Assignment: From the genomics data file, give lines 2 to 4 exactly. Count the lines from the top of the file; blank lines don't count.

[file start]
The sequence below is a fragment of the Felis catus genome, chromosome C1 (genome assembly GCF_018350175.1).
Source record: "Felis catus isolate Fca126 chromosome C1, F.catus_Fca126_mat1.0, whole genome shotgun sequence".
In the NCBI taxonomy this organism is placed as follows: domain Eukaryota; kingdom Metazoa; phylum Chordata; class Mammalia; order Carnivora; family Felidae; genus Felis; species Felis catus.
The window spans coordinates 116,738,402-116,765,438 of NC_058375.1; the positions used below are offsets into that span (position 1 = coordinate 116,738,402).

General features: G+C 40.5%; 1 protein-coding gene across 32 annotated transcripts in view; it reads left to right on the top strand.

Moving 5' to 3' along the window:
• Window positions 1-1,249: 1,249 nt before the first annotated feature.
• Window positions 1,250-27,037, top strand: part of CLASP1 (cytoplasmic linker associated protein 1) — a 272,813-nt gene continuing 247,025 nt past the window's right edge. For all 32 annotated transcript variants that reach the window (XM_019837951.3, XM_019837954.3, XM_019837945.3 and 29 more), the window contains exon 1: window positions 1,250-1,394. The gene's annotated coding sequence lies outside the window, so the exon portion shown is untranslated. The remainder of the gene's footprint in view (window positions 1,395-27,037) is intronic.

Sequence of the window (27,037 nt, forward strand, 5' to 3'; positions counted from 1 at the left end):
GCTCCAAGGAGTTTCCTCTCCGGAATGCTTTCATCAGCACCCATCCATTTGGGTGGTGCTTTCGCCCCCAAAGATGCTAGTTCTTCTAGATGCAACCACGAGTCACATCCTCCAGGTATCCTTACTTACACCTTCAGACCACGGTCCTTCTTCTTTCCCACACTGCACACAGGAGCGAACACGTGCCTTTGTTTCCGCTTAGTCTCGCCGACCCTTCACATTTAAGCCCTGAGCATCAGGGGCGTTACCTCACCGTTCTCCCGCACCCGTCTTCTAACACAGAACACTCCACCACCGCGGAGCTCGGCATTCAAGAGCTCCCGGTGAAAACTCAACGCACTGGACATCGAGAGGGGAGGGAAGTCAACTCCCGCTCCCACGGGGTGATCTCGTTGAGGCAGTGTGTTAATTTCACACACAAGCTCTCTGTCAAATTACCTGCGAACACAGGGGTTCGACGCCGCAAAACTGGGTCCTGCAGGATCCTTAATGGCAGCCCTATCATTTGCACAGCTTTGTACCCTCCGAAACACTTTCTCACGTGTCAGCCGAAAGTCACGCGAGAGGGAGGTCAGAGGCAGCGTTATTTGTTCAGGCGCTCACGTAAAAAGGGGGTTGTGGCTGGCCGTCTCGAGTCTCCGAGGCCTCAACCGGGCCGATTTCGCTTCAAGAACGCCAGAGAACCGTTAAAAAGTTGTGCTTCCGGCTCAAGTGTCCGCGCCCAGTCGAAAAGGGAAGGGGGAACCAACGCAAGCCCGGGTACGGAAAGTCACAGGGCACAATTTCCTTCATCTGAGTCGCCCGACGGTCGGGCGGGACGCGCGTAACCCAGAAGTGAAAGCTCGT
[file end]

Source record: "Felis catus isolate Fca126 chromosome C1, F.catus_Fca126_mat1.0, whole genome shotgun sequence".
In the NCBI taxonomy this organism is placed as follows: domain Eukaryota; kingdom Metazoa; phylum Chordata; class Mammalia; order Carnivora; family Felidae; genus Felis; species Felis catus.
The window spans coordinates 116,738,402-116,765,438 of NC_058375.1; the positions used below are offsets into that span (position 1 = coordinate 116,738,402).